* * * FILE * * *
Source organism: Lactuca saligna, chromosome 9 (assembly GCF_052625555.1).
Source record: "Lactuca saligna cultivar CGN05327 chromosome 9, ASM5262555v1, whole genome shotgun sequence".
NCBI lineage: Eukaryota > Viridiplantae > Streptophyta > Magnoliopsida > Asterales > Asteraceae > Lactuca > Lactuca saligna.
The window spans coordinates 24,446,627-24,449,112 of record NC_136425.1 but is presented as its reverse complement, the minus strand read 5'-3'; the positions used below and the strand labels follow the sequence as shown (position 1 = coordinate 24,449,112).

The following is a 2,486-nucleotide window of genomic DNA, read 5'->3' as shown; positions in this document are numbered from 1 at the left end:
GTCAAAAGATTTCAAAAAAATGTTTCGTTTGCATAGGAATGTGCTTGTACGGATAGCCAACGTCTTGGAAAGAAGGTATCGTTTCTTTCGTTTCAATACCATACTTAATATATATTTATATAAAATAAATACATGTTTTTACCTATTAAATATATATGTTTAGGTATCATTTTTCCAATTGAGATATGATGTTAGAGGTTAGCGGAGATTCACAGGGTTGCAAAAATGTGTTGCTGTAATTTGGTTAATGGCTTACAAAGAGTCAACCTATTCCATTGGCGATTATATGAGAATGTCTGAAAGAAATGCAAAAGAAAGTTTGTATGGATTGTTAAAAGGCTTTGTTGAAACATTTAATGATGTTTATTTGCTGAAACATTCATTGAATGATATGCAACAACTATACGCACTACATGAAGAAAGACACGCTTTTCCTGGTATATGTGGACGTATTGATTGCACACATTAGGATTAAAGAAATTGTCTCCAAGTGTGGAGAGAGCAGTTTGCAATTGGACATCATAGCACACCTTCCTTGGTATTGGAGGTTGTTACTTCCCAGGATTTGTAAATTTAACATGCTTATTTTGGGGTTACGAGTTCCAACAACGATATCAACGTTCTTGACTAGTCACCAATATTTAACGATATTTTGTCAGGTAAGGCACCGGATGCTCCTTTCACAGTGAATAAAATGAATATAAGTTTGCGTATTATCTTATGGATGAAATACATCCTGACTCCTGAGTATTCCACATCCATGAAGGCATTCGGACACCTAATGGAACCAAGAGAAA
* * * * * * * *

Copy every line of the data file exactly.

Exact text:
Source organism: Lactuca saligna, chromosome 9 (assembly GCF_052625555.1).
Source record: "Lactuca saligna cultivar CGN05327 chromosome 9, ASM5262555v1, whole genome shotgun sequence".
NCBI lineage: Eukaryota > Viridiplantae > Streptophyta > Magnoliopsida > Asterales > Asteraceae > Lactuca > Lactuca saligna.
The window spans coordinates 24,446,627-24,449,112 of record NC_136425.1 but is presented as its reverse complement, the minus strand read 5'-3'; the positions used below and the strand labels follow the sequence as shown (position 1 = coordinate 24,449,112).

The following is a 2,486-nucleotide window of genomic DNA, read 5'->3' as shown; positions in this document are numbered from 1 at the left end:
GTCAAAAGATTTCAAAAAAATGTTTCGTTTGCATAGGAATGTGCTTGTACGGATAGCCAACGTCTTGGAAAGAAGGTATCGTTTCTTTCGTTTCAATACCATACTTAATATATATTTATATAAAATAAATACATGTTTTTACCTATTAAATATATATGTTTAGGTATCATTTTTCCAATTGAGATATGATGTTAGAGGTTAGCGGAGATTCACAGGGTTGCAAAAATGTGTTGCTGTAATTTGGTTAATGGCTTACAAAGAGTCAACCTATTCCATTGGCGATTATATGAGAATGTCTGAAAGAAATGCAAAAGAAAGTTTGTATGGATTGTTAAAAGGCTTTGTTGAAACATTTAATGATGTTTATTTGCTGAAACATTCATTGAATGATATGCAACAACTATACGCACTACATGAAGAAAGACACGCTTTTCCTGGTATATGTGGACGTATTGATTGCACACATTAGGATTAAAGAAATTGTCTCCAAGTGTGGAGAGAGCAGTTTGCAATTGGACATCATAGCACACCTTCCTTGGTATTGGAGGTTGTTACTTCCCAGGATTTGTAAATTTAACATGCTTATTTTGGGGTTACGAGTTCCAACAACGATATCAACGTTCTTGACTAGTCACCAATATTTAACGATATTTTGTCAGGTAAGGCACCGGATGCTCCTTTCACAGTGAATAAAATGAATATAAGTTTGCGTATTATCTTATGGATGAAATACATCCTGACTCCTGAGTATTCCACATCCATGAAGGCATTCGGACACCTAATGGAACCAAGAGAAA